City staff also recommended reducing the amount of off-street parking required per unit. Both the report and Yan noted that studies have found renters typically require fewer parking spaces.
Yan said it’s important that Burnaby’s rental stock remains concentrated around transit hubs – especially SkyTrain stations (see map). Transit-oriented affordable rental stock is crucial to making Metro Vancouver a livable place in the years to come, he said.
Burnaby has some of the most dense clusters of rental households in Metro Vancouver. - Andy Yan, SFU
The zoning framework, however, leaves a big question unanswered.
Will rent be affordable?
“It’s not only the size; it’s not only the rental; it’s about the price,” Yan said.
When the city first announced its intentions to use rental zoning in July, Corrigan told the Now he hoped replacement units would be available at similar rents.
“I don't think council wants to over-promise that they’re going to be at the same rents, but they want to get rents that are going to be much more within the means of people who are living in those previous units,” Corrigan said in July.
Jordan said Tuesday keeping rents low remains a priority. She said the city could cap rents for a period of time, but doing so could result in developers walking away from proposals.
“They would say ‘have a nice life’ and go away and not build it,” she said. “So that's where we're going to have to be able to consult with the community and see what will work.”
What comes next?
Jordan said if the current council – comprised entirely of Burnaby Citizens Association members – is re-elected Oct. 20, it will continue to work full-speed ahead on this plan. She said city staff are already working on the next phase of the plan looking at how to apply the rental zoning.
Independent mayoral candidate Mike Hurley said he wasn’t sure whether the framework would get his vote if he’s in the mayor’s chair when it comes up for second reading.“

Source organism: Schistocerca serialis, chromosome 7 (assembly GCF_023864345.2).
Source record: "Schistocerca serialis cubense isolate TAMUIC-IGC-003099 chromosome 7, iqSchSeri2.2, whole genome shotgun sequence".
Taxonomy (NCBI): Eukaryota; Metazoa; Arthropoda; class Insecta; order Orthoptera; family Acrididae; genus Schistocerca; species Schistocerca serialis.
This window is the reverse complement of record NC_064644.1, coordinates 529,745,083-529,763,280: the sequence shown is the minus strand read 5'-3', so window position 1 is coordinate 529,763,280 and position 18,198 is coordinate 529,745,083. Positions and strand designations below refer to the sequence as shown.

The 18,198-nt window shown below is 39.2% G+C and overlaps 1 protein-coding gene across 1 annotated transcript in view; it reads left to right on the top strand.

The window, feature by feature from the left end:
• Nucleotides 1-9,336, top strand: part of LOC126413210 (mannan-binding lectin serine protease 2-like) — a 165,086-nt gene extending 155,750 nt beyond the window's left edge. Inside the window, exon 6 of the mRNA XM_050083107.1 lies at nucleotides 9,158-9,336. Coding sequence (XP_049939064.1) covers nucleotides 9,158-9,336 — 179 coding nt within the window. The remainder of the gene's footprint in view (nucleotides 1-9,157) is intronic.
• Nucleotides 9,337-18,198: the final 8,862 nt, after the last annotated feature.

Hopefully it’s a good plan,” he said during an interview with the Now
broadcast live on Facebook. “I haven’t seen it, so I’m not going to comment on it.”
But Hurley did say he didn’t trust Corrigan to push on with the plan after the election and questioned its timing.
After Corrigan’s 16 years as mayor and 31 on council, “the light bulb has finally come on that we need this kind of housing a few weeks before an election,” Hurley said.
Council candidate Rick McGowan said he and his fellow Green Party members would support the rental zoning amendment. But he too questioned its timing.“
This is election pandering by the BCA and the mayor to win votes,” McGowan wrote in an email.
If elected, Burnaby First Coalition members would vote in favour of the bylaw amendment, unless they heard a compelling reason not to during consultations, a spokesperson said.
Jordan said her council has moved as quickly as possible to take advantage of the new zoning powers and that the timing is not related to the election.
“We’re not being opportunistic,” she said.
While they are moving forward with some urgency, she said the city is not rushing through the process and will avoid the “first one on the beach gets shot” scenario described by Yan. She said the process will include considerable consultation with developers and the broader community.
“We don’t want to kill the goose that laid the golden egg,” she said.
The public will have an opportunity to add their thoughts on the rental zoning plan at a public hearing on Nov. 20.